“The project will benefit local residents, not metropolitan New York,” wrote Rood. “It is simply inaccurate to assert that the LPGSC is proposed here in Ulster County only to serve the energy demands of NYC. The project will be connected to the low-voltage portion of the Lincoln Park substation, the same system to which numerous local businesses, homes and community facilities are currently connected. Because the grid operator is required to dispatch cheaper energy first, and LPGSC will provide cheaper and cleaner energy, it will be utilized before the older, dirtier, fossil fuel plants in the region. All electric consumers across Ulster County would use and benefit from the reliability of services provided by the project because the LPGSC will offer the same service at a lower cost.”

Hartmann disagreed. “I think that’s a crock,” she said. “Really, it’s downstate that needs it. I think he’s just grasping at straws, quite frankly. Downstate counties are benefiting, and we receive none of the benefit. So why do we have a need to have this here?”

Quigley said are, among other things, concerned about issues that will be addressed as the SEQR review moves forward, including some that are required by the New York Stated Department of Environmental Conservation.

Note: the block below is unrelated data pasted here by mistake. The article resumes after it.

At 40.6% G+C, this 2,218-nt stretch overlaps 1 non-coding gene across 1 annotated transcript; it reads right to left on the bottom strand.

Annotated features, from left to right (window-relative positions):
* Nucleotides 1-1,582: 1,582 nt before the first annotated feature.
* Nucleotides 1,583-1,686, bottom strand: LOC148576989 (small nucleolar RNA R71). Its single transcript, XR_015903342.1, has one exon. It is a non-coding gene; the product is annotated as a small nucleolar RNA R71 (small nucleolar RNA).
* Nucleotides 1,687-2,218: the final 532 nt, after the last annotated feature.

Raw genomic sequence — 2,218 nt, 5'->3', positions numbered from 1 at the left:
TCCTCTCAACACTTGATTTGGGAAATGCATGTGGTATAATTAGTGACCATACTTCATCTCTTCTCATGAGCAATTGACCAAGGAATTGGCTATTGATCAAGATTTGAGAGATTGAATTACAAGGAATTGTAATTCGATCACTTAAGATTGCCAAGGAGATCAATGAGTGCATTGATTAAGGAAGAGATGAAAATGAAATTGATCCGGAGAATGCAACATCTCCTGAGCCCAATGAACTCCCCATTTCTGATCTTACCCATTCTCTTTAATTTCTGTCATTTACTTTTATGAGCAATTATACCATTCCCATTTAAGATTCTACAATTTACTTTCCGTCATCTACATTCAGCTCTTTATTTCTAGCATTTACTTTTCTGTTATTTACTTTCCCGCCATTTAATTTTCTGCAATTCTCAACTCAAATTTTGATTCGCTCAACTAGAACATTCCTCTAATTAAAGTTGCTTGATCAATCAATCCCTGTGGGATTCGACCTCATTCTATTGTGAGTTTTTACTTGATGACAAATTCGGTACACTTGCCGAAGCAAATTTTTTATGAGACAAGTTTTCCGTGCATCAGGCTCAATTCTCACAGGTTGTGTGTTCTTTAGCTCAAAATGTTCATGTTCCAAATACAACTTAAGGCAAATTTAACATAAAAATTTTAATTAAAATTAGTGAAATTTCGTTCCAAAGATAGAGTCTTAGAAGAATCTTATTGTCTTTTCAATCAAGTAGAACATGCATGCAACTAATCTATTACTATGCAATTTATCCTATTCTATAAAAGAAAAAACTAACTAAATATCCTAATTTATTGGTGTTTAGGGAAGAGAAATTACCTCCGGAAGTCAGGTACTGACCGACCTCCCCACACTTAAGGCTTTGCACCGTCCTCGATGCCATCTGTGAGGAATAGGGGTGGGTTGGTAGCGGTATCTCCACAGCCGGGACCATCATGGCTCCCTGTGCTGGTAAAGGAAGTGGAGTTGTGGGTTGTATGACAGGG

“They’re making points about measuring environmental impacts from the air pollution,” Quigley said. “[Developers] are subject to air-discharge permits from the DEC. All that material is going to be produced and given to the DEC as a condition of their air quality permit.”

The supervisor added that it was clear the two sides were arguing from very different perspectives.

“They’re all talking about facts, and their facts are in one place on the left hand side of the field, and the facts from what I see are being talked about with the developer on the right hand side of the field,” he said. “And nobody is meeting in center field.”

Hartmann said and other members of the public opposed to the Lincoln Park project aren’t going to give up.

“Would we have preferred to not get to this point? Sure,” she said. “But we still stand by our interpretation of this, that there’s only the negative that we’re going to be getting in this community and there’s no benefit. It’s still a worthy fight, one we’re going to take on.”